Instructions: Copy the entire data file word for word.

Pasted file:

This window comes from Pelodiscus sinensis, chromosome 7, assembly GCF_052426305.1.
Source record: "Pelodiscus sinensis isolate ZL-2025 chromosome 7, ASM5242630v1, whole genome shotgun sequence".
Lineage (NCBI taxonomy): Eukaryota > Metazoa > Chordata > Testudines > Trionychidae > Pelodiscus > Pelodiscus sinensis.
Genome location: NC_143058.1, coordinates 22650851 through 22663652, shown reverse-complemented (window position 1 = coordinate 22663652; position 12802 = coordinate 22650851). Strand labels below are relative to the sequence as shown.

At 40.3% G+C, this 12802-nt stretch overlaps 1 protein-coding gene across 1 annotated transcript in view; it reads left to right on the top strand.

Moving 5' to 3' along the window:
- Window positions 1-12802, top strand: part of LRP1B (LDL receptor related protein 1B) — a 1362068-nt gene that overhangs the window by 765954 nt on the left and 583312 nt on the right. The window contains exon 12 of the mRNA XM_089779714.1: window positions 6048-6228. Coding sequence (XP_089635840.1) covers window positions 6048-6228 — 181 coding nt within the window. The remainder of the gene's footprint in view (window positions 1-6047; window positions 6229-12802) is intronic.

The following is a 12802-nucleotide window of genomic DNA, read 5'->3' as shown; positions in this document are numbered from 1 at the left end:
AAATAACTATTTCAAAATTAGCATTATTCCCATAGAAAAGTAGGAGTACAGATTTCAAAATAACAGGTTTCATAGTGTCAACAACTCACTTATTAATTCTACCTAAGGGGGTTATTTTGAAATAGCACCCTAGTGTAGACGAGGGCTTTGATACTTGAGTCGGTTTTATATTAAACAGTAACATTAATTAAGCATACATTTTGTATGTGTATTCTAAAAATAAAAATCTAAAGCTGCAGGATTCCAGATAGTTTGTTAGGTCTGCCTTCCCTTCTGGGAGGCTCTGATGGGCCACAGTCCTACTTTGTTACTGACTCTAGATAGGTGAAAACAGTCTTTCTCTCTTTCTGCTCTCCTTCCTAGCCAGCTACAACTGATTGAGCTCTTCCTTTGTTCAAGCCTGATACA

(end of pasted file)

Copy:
This window comes from Pelodiscus sinensis, chromosome 7, assembly GCF_052426305.1.
Source record: "Pelodiscus sinensis isolate ZL-2025 chromosome 7, ASM5242630v1, whole genome shotgun sequence".
Lineage (NCBI taxonomy): Eukaryota > Metazoa > Chordata > Testudines > Trionychidae > Pelodiscus > Pelodiscus sinensis.
Genome location: NC_143058.1, coordinates 22650851 through 22663652, shown reverse-complemented (window position 1 = coordinate 22663652; position 12802 = coordinate 22650851). Strand labels below are relative to the sequence as shown.

At 40.3% G+C, this 12802-nt stretch overlaps 1 protein-coding gene across 1 annotated transcript in view; it reads left to right on the top strand.

Moving 5' to 3' along the window:
- Window positions 1-12802, top strand: part of LRP1B (LDL receptor related protein 1B) — a 1362068-nt gene that overhangs the window by 765954 nt on the left and 583312 nt on the right. The window contains exon 12 of the mRNA XM_089779714.1: window positions 6048-6228. Coding sequence (XP_089635840.1) covers window positions 6048-6228 — 181 coding nt within the window. The remainder of the gene's footprint in view (window positions 1-6047; window positions 6229-12802) is intronic.

The following is a 12802-nucleotide window of genomic DNA, read 5'->3' as shown; positions in this document are numbered from 1 at the left end:
AAATAACTATTTCAAAATTAGCATTATTCCCATAGAAAAGTAGGAGTACAGATTTCAAAATAACAGGTTTCATAGTGTCAACAACTCACTTATTAATTCTACCTAAGGGGGTTATTTTGAAATAGCACCCTAGTGTAGACGAGGGCTTTGATACTTGAGTCGGTTTTATATTAAACAGTAACATTAATTAAGCATACATTTTGTATGTGTATTCTAAAAATAAAAATCTAAAGCTGCAGGATTCCAGATAGTTTGTTAGGTCTGCCTTCCCTTCTGGGAGGCTCTGATGGGCCACAGTCCTACTTTGTTACTGACTCTAGATAGGTGAAAACAGTCTTTCTCTCTTTCTGCTCTCCTTCCTAGCCAGCTACAACTGATTGAGCTCTTCCTTTGTTCAAGCCTGATACA